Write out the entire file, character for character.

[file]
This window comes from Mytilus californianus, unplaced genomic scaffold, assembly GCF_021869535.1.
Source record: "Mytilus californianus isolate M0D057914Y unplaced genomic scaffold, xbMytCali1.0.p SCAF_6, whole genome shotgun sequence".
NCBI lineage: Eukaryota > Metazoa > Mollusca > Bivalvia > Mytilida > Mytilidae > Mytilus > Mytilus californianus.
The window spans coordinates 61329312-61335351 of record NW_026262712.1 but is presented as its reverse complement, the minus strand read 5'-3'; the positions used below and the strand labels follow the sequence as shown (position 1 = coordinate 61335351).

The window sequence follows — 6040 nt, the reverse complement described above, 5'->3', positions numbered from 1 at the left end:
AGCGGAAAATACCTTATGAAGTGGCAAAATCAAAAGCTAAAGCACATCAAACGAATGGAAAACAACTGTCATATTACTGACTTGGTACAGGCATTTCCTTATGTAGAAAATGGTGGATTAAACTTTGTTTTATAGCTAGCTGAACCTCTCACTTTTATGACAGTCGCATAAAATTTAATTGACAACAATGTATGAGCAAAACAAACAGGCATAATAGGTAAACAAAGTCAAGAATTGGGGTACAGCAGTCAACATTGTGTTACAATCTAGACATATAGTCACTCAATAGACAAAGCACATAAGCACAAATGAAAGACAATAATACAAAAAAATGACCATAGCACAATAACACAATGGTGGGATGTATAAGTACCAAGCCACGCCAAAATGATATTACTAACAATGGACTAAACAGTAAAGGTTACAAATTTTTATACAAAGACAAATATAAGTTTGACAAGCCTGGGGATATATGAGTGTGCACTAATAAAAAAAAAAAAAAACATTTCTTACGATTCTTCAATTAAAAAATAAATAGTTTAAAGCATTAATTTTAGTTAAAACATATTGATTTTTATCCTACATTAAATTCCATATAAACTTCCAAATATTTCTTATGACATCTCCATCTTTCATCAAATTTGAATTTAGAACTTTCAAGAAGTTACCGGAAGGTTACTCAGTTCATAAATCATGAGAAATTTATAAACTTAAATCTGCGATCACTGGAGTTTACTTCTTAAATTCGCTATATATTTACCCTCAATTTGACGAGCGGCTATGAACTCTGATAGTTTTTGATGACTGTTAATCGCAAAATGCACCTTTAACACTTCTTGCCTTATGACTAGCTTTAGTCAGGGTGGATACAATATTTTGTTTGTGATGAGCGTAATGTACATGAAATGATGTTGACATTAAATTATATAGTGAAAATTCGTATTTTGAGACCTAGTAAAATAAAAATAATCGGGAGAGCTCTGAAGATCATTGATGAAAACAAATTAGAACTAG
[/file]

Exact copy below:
This window comes from Mytilus californianus, unplaced genomic scaffold, assembly GCF_021869535.1.
Source record: "Mytilus californianus isolate M0D057914Y unplaced genomic scaffold, xbMytCali1.0.p SCAF_6, whole genome shotgun sequence".
NCBI lineage: Eukaryota > Metazoa > Mollusca > Bivalvia > Mytilida > Mytilidae > Mytilus > Mytilus californianus.
The window spans coordinates 61329312-61335351 of record NW_026262712.1 but is presented as its reverse complement, the minus strand read 5'-3'; the positions used below and the strand labels follow the sequence as shown (position 1 = coordinate 61335351).

The window sequence follows — 6040 nt, the reverse complement described above, 5'->3', positions numbered from 1 at the left end:
AGCGGAAAATACCTTATGAAGTGGCAAAATCAAAAGCTAAAGCACATCAAACGAATGGAAAACAACTGTCATATTACTGACTTGGTACAGGCATTTCCTTATGTAGAAAATGGTGGATTAAACTTTGTTTTATAGCTAGCTGAACCTCTCACTTTTATGACAGTCGCATAAAATTTAATTGACAACAATGTATGAGCAAAACAAACAGGCATAATAGGTAAACAAAGTCAAGAATTGGGGTACAGCAGTCAACATTGTGTTACAATCTAGACATATAGTCACTCAATAGACAAAGCACATAAGCACAAATGAAAGACAATAATACAAAAAAATGACCATAGCACAATAACACAATGGTGGGATGTATAAGTACCAAGCCACGCCAAAATGATATTACTAACAATGGACTAAACAGTAAAGGTTACAAATTTTTATACAAAGACAAATATAAGTTTGACAAGCCTGGGGATATATGAGTGTGCACTAATAAAAAAAAAAAAAAACATTTCTTACGATTCTTCAATTAAAAAATAAATAGTTTAAAGCATTAATTTTAGTTAAAACATATTGATTTTTATCCTACATTAAATTCCATATAAACTTCCAAATATTTCTTATGACATCTCCATCTTTCATCAAATTTGAATTTAGAACTTTCAAGAAGTTACCGGAAGGTTACTCAGTTCATAAATCATGAGAAATTTATAAACTTAAATCTGCGATCACTGGAGTTTACTTCTTAAATTCGCTATATATTTACCCTCAATTTGACGAGCGGCTATGAACTCTGATAGTTTTTGATGACTGTTAATCGCAAAATGCACCTTTAACACTTCTTGCCTTATGACTAGCTTTAGTCAGGGTGGATACAATATTTTGTTTGTGATGAGCGTAATGTACATGAAATGATGTTGACATTAAATTATATAGTGAAAATTCGTATTTTGAGACCTAGTAAAATAAAAATAATCGGGAGAGCTCTGAAGATCATTGATGAAAACAAATTAGAACTAG